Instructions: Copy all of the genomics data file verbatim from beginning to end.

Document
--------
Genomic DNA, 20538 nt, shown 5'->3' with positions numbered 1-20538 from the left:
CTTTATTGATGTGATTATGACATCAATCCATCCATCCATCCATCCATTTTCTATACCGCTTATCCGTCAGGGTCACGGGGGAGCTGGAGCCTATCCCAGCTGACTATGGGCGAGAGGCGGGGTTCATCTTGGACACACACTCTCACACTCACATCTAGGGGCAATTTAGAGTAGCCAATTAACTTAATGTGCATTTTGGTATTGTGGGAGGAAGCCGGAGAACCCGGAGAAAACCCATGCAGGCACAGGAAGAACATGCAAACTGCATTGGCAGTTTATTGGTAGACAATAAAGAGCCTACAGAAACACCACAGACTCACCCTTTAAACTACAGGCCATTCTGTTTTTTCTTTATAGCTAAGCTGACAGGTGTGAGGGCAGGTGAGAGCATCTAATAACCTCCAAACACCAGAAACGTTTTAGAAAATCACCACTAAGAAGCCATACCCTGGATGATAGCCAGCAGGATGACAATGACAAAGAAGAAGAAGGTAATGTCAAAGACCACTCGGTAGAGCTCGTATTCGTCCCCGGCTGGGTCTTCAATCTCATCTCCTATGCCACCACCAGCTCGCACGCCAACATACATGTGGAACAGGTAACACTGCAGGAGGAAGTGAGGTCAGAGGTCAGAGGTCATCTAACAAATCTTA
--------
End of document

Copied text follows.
Genomic DNA, 20538 nt, shown 5'->3' with positions numbered 1-20538 from the left:
CTTTATTGATGTGATTATGACATCAATCCATCCATCCATCCATCCATTTTCTATACCGCTTATCCGTCAGGGTCACGGGGGAGCTGGAGCCTATCCCAGCTGACTATGGGCGAGAGGCGGGGTTCATCTTGGACACACACTCTCACACTCACATCTAGGGGCAATTTAGAGTAGCCAATTAACTTAATGTGCATTTTGGTATTGTGGGAGGAAGCCGGAGAACCCGGAGAAAACCCATGCAGGCACAGGAAGAACATGCAAACTGCATTGGCAGTTTATTGGTAGACAATAAAGAGCCTACAGAAACACCACAGACTCACCCTTTAAACTACAGGCCATTCTGTTTTTTCTTTATAGCTAAGCTGACAGGTGTGAGGGCAGGTGAGAGCATCTAATAACCTCCAAACACCAGAAACGTTTTAGAAAATCACCACTAAGAAGCCATACCCTGGATGATAGCCAGCAGGATGACAATGACAAAGAAGAAGAAGGTAATGTCAAAGACCACTCGGTAGAGCTCGTATTCGTCCCCGGCTGGGTCTTCAATCTCATCTCCTATGCCACCACCAGCTCGCACGCCAACATACATGTGGAACAGGTAACACTGCAGGAGGAAGTGAGGTCAGAGGTCAGAGGTCATCTAACAAATCTTA